With back to back releases and international film festival appearances, it’s hard to miss Kamila Andini. Since her critically acclaimed feature debut in 2009, the Indonesian filmmaker has made a name for herself. Last year, her film Yuni premiered at the Toronto International Film Festival to praises, with the coming-of-age flick topping year-end lists of best films.
Now, Andini welcomes a new milestone in her career—her fourth feature became the first Indonesian film in 10 years to be selected for the main competition of the prestigious Berlin International Film Festival. With her delicate touch and women-centric films that reflect her and her roots, it’s no surprise Andini is making waves internationally.
At the Berlinale, Nana (Before, Now & Then) took home the Silver Bear for Best Supporting Actress for Laura Basuki. The film is gaining attention for its Wong Kar-wai-like visual mixed with the suspense seen in Park Chan-wook’s The Handmaiden and the quiet subtleness reminiscent of Apichatpong Weerasethakul’s work—all male directors but Andini created something uniquely her own.
Following the conclusion of the 72nd Berlinale, Tatler caught up with the director to talk about the creative direction of her new film and what filmmaking means to her.
Can you tell us about your experience attending this year’s edition of the Berlin Film Festival?
This is actually my fifth [time at] Berlinale. My first Berlinale was when my father’s film, Blue Generation screened in the Forum in 2009. My second experience was when my first feature competed at the Berlinale Generation KPlus. Then, my third time was with my second competing feature which won the Grand Prix in Berlinale Generation Kplus.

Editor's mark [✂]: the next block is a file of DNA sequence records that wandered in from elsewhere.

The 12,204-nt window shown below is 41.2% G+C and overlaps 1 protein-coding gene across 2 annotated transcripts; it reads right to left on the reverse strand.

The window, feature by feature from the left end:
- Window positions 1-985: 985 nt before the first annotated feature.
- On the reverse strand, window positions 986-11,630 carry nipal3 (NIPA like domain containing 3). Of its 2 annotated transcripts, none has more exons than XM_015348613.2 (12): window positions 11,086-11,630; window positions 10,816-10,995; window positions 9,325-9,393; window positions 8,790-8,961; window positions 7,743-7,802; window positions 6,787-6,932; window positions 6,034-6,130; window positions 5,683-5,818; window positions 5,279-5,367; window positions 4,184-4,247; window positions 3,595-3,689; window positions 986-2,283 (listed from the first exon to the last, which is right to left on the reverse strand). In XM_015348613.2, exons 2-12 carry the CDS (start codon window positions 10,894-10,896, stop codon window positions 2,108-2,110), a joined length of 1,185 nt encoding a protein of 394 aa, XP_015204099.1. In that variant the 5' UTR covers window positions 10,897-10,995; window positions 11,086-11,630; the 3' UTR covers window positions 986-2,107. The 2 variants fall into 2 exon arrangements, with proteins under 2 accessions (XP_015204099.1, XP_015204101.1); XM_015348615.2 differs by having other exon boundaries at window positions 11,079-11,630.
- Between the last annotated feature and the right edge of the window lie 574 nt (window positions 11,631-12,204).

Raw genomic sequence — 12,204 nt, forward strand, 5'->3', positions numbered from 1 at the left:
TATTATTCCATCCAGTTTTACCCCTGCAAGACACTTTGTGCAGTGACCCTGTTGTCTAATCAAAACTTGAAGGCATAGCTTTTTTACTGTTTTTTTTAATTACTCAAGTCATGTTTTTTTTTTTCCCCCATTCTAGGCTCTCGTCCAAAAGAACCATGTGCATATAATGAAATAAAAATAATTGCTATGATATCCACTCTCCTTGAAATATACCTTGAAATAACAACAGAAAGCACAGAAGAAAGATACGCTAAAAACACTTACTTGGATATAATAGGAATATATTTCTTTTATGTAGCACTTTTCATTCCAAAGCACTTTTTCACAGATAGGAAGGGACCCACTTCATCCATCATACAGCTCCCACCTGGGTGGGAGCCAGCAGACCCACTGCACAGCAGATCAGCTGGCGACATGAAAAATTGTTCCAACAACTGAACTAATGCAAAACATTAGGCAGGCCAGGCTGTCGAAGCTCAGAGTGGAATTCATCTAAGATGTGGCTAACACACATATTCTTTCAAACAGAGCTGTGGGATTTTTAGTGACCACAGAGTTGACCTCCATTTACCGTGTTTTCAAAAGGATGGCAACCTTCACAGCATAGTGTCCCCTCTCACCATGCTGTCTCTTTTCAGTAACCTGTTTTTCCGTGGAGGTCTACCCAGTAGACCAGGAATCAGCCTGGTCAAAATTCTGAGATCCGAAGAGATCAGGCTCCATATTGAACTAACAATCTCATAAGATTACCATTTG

My fourth stint is being the jury for the Generation competition where they also screened my short film in the Indigenous program. This year is my first main competition experience. After all this time, I’ve [only] been watching competition movies. It’s a milestone for me as a creator and it’s also a milestone for Indonesia’s film industry as the last film in the main competition was 10 years ago.
When you found out that Nana (Before, Now & Then) was selected for the competition, what was your reaction?
Speechless, of course! It’s a big milestone for me as a creator. It has also been a long journey for my dream to be here [in Berlinale].
Nana (Before, Now & Then) was inspired by the life of Raden Nana Sunani, a woman who lived in the 1960s West Java and based on the novel by Ahda Imran who also serves as your co-screenwriter. Why did you choose to adapt the novel and Nana’s life to the big screen?
Raden Nana Sunani is not a big name [in Indonesia], [she’s] not the national hero, she’s just a woman. But that’s what interests me the most. I believe every peron’s life and story matter. Each of us influences others in many different ways. What happened to Nana happened to many women in Indonesia. This is why it’s important [to adapt her story], not because she’s different but because we share the same things.
Moreover, Nana is a Sundanese woman and Sunda is my cultural heritage. I [can] hear my grandma’s story through hers. I want Nana to influence us just like my grandmother, my mother, my sister and any other woman around us have. I want the audience to also love her like they love the women in their family, [those] who do [both] good and wrong as a human but we love them [just] the way they are.